As La Yacata does not have any water lines, nor sewer, nor electricity, daily living is challenging some days. Not having electricity requires that we make daily trips to town and buy just enough perishable foodstuff that we would eat in a day, and have the same thing for both lunch and dinner. Any organic scraps go to our animals. Nothing wasted. For lighting, we do what we can during the day and use a candle when it’s dark. For the most part, we rise and roost the same time as our chickens.
But not having water is much more difficult. We have an ajibe (dry well) that can hold about 3000 liters of water. Then we have a tinaco (water tank) on the roof that holds another 1500 liters. And recently we bought another water tank to hold the animals’ water. This amount of water will last us about 2 months.
Our tinaco (water storage tank) on the roof of the house provides us with water for the kitchen sink, toilet, bathroom sink, and shower.
The rainy season begins in June and lasts until about the end of September. During the rainy season, there isn’t a shortage of water. We catch the rain in barricas (barrels), even been known to hang the blankets out for a little rain washing. The trick is then to get them dry.
For about 400 pesos, we can have a tanker truck full of water delivered to our house.
But during the dry season, water is a problem. During the last president of Moroleón’s term, the local pozo (well) at Los Areas Verdes refused to provide us with water saying that the well was drying up. However, the tanker trucks that arrived daily and left full told a different story. I’m sure they paid more than the poor people in La Yacata. For awhile, Los Areas Verdes was charging us 50 pesos per barrica (barrel). So we had to look for alternatives.
The truck pulls in front of our house and we run a house from the truck to the ajibe and tinacos.
We ordered a tanker of water directly from the bomberos (fire company), however they charged us for 10,000 liters but only left 7,000. When we pointed out the discrepancy we were blacklisted and now no delivery to La Yacata.
Filling the water storage container.
Another of our solutions was to go to a little community called Ojo de Agua de en Medio. As its name implies, there is a natural spring in the center of town. A section of the spring has been diverted into a public trough, used for water livestock and washing clothes. The water then runs into a sewer canal. So we loaded up the tank in the truck and off we went.
From trough to bucket
From bucket to tank
We used a bucket fire brigade line to fill the tinaco (water storage tank) and barricas (barrels) and headed back home. As our ajibe (dry well) is the rear of the house, we had to poke a hole in the wall to run the pipe in. My creative husband used an old bicycle inner tube to connect the tinaco (water storage tank) to the pipe and let gravity do the rest.
From the back of the truck through the wall
Through the wall into the ajibe (dry well)
As you can see, the process of getting water is not just a simple matter of turning on the faucet. Therefore, we respect each and every drop. This requires adapting how we used to do things.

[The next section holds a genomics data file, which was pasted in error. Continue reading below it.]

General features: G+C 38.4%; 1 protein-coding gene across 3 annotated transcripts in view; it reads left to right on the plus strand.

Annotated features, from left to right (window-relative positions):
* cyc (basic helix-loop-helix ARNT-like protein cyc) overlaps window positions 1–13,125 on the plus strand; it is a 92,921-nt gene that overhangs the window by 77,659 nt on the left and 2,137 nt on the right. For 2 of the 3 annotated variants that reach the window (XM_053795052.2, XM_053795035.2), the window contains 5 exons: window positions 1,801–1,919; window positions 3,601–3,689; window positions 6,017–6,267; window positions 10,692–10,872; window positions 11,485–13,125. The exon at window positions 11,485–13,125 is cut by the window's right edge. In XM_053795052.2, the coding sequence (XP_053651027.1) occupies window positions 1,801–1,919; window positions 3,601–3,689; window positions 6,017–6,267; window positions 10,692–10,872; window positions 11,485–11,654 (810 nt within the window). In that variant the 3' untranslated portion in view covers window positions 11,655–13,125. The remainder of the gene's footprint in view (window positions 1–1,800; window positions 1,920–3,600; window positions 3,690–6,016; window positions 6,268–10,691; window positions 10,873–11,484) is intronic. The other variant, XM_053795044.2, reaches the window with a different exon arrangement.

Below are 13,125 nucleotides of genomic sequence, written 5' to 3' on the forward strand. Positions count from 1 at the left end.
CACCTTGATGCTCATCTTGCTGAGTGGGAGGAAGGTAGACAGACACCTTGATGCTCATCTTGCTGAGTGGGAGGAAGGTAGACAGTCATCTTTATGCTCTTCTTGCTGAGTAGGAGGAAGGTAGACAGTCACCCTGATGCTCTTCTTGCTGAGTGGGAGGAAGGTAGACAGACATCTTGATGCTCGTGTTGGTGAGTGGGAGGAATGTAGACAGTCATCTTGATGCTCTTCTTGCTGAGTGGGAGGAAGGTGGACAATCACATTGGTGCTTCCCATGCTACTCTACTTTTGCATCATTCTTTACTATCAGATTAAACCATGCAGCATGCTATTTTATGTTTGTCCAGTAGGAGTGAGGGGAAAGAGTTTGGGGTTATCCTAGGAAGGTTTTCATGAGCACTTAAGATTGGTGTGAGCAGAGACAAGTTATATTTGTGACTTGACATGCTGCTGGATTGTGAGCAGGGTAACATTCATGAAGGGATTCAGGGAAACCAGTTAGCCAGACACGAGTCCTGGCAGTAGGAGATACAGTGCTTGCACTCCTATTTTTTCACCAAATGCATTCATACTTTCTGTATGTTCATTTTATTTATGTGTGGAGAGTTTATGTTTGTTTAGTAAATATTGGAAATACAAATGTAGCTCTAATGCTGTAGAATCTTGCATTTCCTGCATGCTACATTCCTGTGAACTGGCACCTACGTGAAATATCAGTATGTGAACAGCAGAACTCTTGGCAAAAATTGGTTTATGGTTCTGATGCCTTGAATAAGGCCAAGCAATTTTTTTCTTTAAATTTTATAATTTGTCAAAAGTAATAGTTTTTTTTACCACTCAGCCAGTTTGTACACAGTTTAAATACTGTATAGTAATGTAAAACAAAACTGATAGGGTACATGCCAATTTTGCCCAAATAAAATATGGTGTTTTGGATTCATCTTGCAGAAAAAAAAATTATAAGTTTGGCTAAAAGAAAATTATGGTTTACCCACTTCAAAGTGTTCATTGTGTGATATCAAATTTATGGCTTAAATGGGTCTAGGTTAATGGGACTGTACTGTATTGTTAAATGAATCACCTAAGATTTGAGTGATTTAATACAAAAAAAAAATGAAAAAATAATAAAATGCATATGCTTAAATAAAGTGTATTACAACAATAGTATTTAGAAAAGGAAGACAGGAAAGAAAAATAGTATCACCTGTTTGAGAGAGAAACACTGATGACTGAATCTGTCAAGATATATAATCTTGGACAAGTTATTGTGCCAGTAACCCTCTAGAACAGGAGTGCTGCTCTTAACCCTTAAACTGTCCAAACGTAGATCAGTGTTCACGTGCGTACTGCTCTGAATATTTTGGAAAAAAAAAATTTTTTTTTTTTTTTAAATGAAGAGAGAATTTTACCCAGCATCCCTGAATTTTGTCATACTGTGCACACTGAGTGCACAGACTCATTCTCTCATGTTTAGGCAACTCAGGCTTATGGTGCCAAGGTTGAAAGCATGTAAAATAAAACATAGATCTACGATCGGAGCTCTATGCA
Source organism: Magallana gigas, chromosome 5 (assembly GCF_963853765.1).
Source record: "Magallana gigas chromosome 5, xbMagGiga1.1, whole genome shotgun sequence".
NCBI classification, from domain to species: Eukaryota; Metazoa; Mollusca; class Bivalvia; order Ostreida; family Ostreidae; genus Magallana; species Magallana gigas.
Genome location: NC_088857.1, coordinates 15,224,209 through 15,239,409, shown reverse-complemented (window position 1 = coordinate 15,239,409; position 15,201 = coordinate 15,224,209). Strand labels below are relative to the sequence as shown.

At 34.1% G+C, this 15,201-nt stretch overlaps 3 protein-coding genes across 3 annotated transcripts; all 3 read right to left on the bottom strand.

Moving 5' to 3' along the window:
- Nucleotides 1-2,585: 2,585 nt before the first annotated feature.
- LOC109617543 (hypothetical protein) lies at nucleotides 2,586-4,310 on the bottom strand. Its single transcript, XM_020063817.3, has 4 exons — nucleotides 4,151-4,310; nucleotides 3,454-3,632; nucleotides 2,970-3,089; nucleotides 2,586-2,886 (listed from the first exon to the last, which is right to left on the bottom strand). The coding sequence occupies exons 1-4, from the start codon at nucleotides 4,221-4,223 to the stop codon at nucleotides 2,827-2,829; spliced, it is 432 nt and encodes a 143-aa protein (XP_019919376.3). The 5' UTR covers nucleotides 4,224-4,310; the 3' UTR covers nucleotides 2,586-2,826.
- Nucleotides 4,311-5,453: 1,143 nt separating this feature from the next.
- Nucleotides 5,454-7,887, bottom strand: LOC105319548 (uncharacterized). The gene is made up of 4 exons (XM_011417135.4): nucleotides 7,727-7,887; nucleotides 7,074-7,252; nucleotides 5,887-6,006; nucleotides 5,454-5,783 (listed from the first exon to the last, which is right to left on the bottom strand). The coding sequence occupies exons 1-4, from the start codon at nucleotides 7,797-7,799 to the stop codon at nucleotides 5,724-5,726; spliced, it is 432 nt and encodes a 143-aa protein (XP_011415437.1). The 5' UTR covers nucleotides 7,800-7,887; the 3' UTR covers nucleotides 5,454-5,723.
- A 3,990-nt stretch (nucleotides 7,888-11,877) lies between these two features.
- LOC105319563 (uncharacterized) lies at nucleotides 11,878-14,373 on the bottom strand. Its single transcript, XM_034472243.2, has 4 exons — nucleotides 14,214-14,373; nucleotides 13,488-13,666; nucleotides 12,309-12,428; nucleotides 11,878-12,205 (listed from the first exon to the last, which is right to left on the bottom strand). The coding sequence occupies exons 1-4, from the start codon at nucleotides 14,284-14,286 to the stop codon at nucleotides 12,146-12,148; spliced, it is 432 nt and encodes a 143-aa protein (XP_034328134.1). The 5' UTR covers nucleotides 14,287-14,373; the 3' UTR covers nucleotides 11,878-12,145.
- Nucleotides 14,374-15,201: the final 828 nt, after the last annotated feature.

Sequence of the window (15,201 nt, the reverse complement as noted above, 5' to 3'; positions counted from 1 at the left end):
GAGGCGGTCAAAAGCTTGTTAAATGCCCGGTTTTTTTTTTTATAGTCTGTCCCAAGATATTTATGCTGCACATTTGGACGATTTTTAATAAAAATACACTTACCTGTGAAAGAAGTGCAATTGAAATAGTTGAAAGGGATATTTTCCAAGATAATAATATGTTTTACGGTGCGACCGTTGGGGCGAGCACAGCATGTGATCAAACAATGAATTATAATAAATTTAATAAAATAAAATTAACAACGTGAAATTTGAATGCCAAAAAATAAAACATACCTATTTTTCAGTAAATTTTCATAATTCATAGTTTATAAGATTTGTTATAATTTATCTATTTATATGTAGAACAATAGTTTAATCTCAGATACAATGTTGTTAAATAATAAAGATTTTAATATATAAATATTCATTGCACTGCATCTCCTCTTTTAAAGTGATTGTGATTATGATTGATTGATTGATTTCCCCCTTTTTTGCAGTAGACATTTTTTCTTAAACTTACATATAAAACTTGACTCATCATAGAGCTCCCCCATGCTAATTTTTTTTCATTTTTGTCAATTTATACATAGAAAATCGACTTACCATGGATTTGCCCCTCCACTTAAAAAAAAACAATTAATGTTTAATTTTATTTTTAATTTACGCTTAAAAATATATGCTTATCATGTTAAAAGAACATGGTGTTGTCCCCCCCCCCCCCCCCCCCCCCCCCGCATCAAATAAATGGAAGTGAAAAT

For instance, in order to wash dishes, we employ what is called “drought washing.” Dirty dishes are stacked to the side. The sponge is soaped up. The dishes are soaped up. Then they are rinsed. No sink full of water for us.
My husband’s grandparents, being in their late 80s, have even more difficulty in obtaining water. So doing dishes at their house is more of bucket washing. Minimal water is used. The dirty water then goes to water the myriads of plants they grow. Not a drop wasted.
The little guy helps great-grandma with her bucket washing
Under the plants in the background is their ajibe (dry well). I’m pretty sure the same water has been there since the dawn of time.
Bathing uses quite a bit of water. We have a small gas boila (water heater) that provides the luxury of a nice hot shower. In order to both save gas and water, we schedule our showers so that we only have to light the water heater once. As one member finishes, the next jumps right in. When everyone is squeaky clean, we turn off the boila (water heater).
Our animals are also limited to the amount of water they use. Each corral has a container for fresh water, but it the container is no bigger than the animals need. For instance, the goats have a receptacle that will hold one bucket of water. Since they won’t drink water that seems dirty to them (has grass bits in it) we reduced the amount of water wasted when we cleaned out their bowl. The rabbits have an even smaller water dish, again with the idea to minimize waste. So even though all our animals have fresh water daily, we try to keep the water waste low. Additionally, the dirty water from the animals is used to water our fruit trees in the back. Waste not, want not.
I could say that housecleaning too is diminished due to lack of water, but honestly, I didn’t do much of that even when we lived in the States. Our house is clean, but not spotless. I mop the entire house only once a week, then toss the water on the trees. I clean surfaces as they need it, not as a part of a daily ritual. We’re good with that.